I am not an expert in using Mathematica, and I do not understand the following result (apologies if it appears trivial). I want to find the general solution to minimize the following expression over $x$ and $y$, where $a, b, c, d, e$ are real parameters:

$a x^2+ b y^2 - c x - d y + e x y\,.$

With the command Minimize[a*x^2+b*y^2-c*x-d*y+e*x*y, {x,y}] I obtain the following solution: when no parameter is null and the solution exists, the minimum is (d (a d - c e) + b c^2)/(e^2 - 4 a b) and is achieved if

{{x, y} -> 
  ConditionalExpression[{x, y}, 
   b == (a d^2)/c^2 \[Or] 4 b == e^2/a \[Or] 
    c^2/(a d) == 2 ((c x)/d + y) \[Or] (2 a d)/c == e \[Or] 
    x == (2 b c)/(4 a b - e^2) \[Or] x == (d e)/(e^2 - 4 a b) \[Or] 
    2 x == c/a \[Or] y == -((2 a d)/(e^2 - 4 a b)) \[Or] 
    y == (c e)/(e^2 - 4 a b) \[Or] y == -((2 a x)/e) \[Or] 
    2 y == d/b]}

Then, if for instance I try to minimize the above expression by setting the parameters with the command Set[{a, b, c, d, e}, {38, 41, 32, 94, 46}], I obtain

(-(59846/1029)  {x->-(425/1029),y->1418/1029})

Hence, the formula (d (a d-c e)+b c^2)/(e^2-4 a b) provided by Minimize looks correct. However, I am interested also in finding the values of $x$ and $y$ minimizing this expression, and I do not understand how to find them from the ConditionalExpression of the solution provided by the command Minimize[a*x^2+b*y^2-c*x-d*y+e*x*y, {x,y}].

Question: How can I find the parametric formulas in $a,b,c,d,e$ for finding the two values $x$ and $y$ minimizing the general parametric expression (to quickly calculate for instance x->-(425/1029),y->1418/1029 in the above example)?

  • $\begingroup$ Did you try f[a_, b_, c_, d_, e_] := Minimize[a*x^2 + b*y^2 - c*x - d*y + e*x*y, {x, y}] and then f[38, 41, 32, 94, 46]? $\endgroup$
    – user64494
    Commented May 6, 2022 at 15:18

1 Answer 1


Use a replacement rule to replace explicit values of the parameters in the general conditional solution returned by Maximize:

sol = Minimize[a*x^2 + b*y^2 - c*x - d*y + e*x*y, {x, y}];
sol /. Thread[{a, b, c, d, e} -> {38, 41, 32, 94, 46}]

(* Out: {-(59846/1029), {x -> -(425/1029), y -> 1418/1029}}

You don't have to use Thread there; it was just for convenience. You could write out each value independently:

sol /. {a -> 38, b -> 41, c -> 32, d -> 94, e -> 46}

with the same results.

You seek a single, general expression for the values of $x$ and $y$ that minimize your expression, as a function of the parameters $a,b,c,d,e$. What the output of Minimize is telling you is, that expression is NOT UNIQUE and it may change depending on the values of the parameters themselves. The best approximation is already there in your results though. We can simplify it a bit using Simplify and explicitly adding your assumptions of non-zero values for the parameters to Minimize as well. Since you care for the values of $(x,y)$ at minimum, rather than an expression of the value of that minimum, then we can use ArgMin instead of Minimize, just to simplify the output:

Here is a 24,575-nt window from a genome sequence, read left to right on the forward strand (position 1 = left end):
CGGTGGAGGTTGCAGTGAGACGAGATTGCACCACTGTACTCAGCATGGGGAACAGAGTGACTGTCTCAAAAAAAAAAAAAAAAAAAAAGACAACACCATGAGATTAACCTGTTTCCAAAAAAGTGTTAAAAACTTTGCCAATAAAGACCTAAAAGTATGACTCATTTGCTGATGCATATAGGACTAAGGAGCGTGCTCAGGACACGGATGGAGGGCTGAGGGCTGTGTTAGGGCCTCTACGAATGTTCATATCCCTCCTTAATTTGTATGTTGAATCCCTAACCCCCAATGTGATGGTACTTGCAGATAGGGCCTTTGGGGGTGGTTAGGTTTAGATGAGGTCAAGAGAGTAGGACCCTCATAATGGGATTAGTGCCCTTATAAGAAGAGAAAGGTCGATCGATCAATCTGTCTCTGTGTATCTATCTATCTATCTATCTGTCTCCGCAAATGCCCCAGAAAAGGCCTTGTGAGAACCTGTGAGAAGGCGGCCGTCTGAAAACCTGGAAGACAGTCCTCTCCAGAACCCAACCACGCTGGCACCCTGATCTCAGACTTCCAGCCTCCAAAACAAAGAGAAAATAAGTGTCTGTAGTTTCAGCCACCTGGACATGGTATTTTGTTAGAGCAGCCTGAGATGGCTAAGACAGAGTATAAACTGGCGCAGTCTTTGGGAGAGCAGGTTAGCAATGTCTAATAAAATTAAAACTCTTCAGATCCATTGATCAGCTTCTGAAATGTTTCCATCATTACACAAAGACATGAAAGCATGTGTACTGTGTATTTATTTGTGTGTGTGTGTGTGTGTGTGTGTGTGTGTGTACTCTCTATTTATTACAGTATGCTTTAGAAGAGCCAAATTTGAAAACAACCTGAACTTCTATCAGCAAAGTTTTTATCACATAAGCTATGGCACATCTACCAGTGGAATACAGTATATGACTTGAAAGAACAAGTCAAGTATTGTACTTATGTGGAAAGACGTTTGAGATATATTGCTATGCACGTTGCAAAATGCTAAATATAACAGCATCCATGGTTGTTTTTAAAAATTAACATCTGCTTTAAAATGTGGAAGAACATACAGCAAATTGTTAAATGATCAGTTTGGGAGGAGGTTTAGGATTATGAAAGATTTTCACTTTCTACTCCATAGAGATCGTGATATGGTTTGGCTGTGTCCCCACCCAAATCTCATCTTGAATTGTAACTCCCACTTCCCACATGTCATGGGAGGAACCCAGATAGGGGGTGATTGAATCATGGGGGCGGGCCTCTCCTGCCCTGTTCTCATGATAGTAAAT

a*x^2 + b*y^2 - c*x - d*y + e*x*y,
     a != 0, b != 0, c != 0, d != 0, e != 0
    }, {x, y}
  {a != 0, b != 0, c != 0, d != 0, e != 0}

complicated conditional expression for x and y returned by ArgMin and Simplify

As you can see, the answer depends on specific values of the parameters. However, to go out on a limb, it seems that the most general expressions would be the following, which you can manually extract from the Piecewise expressions:

  x -> (2 b c - d e)/(4 a b - e^2), 
  y-> (2 a d - c e)/(4 a b - e^2)
  • $\begingroup$ Thank you for your answer, I appreciate it. However, I need to "find the parametric formulas in $a,b,c,d,e$ for finding the two values $x$ and $y$ minimizing the general parametric expression" as I asked in my question. I will use them into a Python code to quickly calculate minimizers of thousands of different expressions of that kind, as part of a Python algorithm. Hence, I really need the obtain explicit formulas for the minimizers for $x$ and $y$ and the one of the minimum. At the moment I only have the minimum, which I found by using Minimize: (d (a d - c e) + b c^2)/(e^2 - 4 a b). $\endgroup$ Commented May 6, 2022 at 15:54
  • 1
    $\begingroup$ @PenelopeBenenati See if the portion I've added to my answer in my edit is closer to what you need. $\endgroup$
    – MarcoB
    Commented May 6, 2022 at 16:31
  • $\begingroup$ Thank you very much @MarcoB ! It is what I was looking for! I am curious now: would we have been able to find such two values just looking at the answer of Minimize I found writing my question? I see that, for instance for $x$, we have x == (2 b c)/(4 a b - e^2) \[Or] x == (d e)/(e^2 - 4 a b) among the proposed solutions of the general expression , but none of these two values achieve the minimum for $x$... it is precisely their difference which achieve it, that is, as you wrote in your answer, x -> (2 b c - d e)/(4 a b - e^2). Why? $\endgroup$ Commented May 6, 2022 at 18:26
  • 1
    $\begingroup$ @PenelopeBenenati I think the answers to both your question is the same: the results shown in my answer are obtained in the presence of constraints (i.e. the parameters are non-zero). You had solved the unconstrained problem before. The two are different problems, so they may well admit different solutions. $\endgroup$
    – MarcoB
    Commented May 6, 2022 at 18:48
  • 1
    $\begingroup$ @PenelopeBenenati But they are included! Try e.g. x /. Minimize[a*x^2+b*y^2-c*x-d*y+e*x*y, {x,y}][[2]] and you'll see that the "general" answer is there (it's the 5th case from the top for me). Then you can do the same for $y$ (I.e. y /. Minimize[...][[2]]) and you will find the "general" one for $y$, albeit in a less simplified version in which $b$ could be collected in numerator and denominator and cancelled out. $\endgroup$
    – MarcoB
    Commented May 7, 2022 at 2:30

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